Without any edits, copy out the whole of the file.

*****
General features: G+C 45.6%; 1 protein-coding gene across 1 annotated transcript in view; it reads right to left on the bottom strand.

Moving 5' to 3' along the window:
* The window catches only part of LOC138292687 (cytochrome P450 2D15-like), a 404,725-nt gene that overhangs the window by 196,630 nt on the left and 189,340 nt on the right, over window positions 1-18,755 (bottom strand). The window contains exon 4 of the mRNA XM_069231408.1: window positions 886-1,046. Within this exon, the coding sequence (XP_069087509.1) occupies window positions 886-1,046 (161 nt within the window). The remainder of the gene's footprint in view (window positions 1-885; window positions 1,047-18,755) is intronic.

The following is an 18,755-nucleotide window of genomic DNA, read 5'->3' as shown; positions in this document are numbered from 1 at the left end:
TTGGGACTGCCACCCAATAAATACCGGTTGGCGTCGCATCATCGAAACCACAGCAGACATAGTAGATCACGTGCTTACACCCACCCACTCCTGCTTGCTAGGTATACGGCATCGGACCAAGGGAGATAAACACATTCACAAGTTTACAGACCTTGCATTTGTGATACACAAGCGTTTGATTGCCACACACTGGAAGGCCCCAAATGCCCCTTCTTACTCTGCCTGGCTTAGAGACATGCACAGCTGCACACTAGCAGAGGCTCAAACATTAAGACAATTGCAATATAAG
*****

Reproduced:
General features: G+C 45.6%; 1 protein-coding gene across 1 annotated transcript in view; it reads right to left on the bottom strand.

Moving 5' to 3' along the window:
* The window catches only part of LOC138292687 (cytochrome P450 2D15-like), a 404,725-nt gene that overhangs the window by 196,630 nt on the left and 189,340 nt on the right, over window positions 1-18,755 (bottom strand). The window contains exon 4 of the mRNA XM_069231408.1: window positions 886-1,046. Within this exon, the coding sequence (XP_069087509.1) occupies window positions 886-1,046 (161 nt within the window). The remainder of the gene's footprint in view (window positions 1-885; window positions 1,047-18,755) is intronic.

The following is an 18,755-nucleotide window of genomic DNA, read 5'->3' as shown; positions in this document are numbered from 1 at the left end:
TTGGGACTGCCACCCAATAAATACCGGTTGGCGTCGCATCATCGAAACCACAGCAGACATAGTAGATCACGTGCTTACACCCACCCACTCCTGCTTGCTAGGTATACGGCATCGGACCAAGGGAGATAAACACATTCACAAGTTTACAGACCTTGCATTTGTGATACACAAGCGTTTGATTGCCACACACTGGAAGGCCCCAAATGCCCCTTCTTACTCTGCCTGGCTTAGAGACATGCACAGCTGCACACTAGCAGAGGCTCAAACATTAAGACAATTGCAATATAAG